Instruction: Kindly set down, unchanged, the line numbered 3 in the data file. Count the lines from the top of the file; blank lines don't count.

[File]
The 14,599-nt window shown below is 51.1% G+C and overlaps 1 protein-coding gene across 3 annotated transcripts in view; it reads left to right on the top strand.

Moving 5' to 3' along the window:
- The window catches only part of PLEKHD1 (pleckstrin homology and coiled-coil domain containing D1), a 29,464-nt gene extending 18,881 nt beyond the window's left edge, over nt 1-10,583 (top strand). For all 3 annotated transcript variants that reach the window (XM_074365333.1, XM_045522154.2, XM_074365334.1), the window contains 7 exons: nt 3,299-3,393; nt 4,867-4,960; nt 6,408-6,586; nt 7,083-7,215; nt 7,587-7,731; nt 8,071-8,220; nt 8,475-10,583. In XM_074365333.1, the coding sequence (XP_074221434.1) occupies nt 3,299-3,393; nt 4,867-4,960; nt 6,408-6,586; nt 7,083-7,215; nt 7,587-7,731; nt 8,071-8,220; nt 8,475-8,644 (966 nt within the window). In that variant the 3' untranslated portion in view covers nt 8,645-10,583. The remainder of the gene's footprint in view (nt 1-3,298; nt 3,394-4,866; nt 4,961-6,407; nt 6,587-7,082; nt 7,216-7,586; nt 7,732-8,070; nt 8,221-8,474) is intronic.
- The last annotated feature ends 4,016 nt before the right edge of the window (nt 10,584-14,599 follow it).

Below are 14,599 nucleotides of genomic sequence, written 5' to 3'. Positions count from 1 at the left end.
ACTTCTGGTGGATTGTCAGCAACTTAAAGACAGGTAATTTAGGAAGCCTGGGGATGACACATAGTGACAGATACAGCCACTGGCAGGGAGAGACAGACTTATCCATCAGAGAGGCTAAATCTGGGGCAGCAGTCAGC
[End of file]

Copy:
- The window catches only part of PLEKHD1 (pleckstrin homology and coiled-coil domain containing D1), a 29,464-nt gene extending 18,881 nt beyond the window's left edge, over nt 1-10,583 (top strand). For all 3 annotated transcript variants that reach the window (XM_074365333.1, XM_045522154.2, XM_074365334.1), the window contains 7 exons: nt 3,299-3,393; nt 4,867-4,960; nt 6,408-6,586; nt 7,083-7,215; nt 7,587-7,731; nt 8,071-8,220; nt 8,475-10,583. In XM_074365333.1, the coding sequence (XP_074221434.1) occupies nt 3,299-3,393; nt 4,867-4,960; nt 6,408-6,586; nt 7,083-7,215; nt 7,587-7,731; nt 8,071-8,220; nt 8,475-8,644 (966 nt within the window). In that variant the 3' untranslated portion in view covers nt 8,645-10,583. The remainder of the gene's footprint in view (nt 1-3,298; nt 3,394-4,866; nt 4,961-6,407; nt 6,587-7,082; nt 7,216-7,586; nt 7,732-8,070; nt 8,221-8,474) is intronic.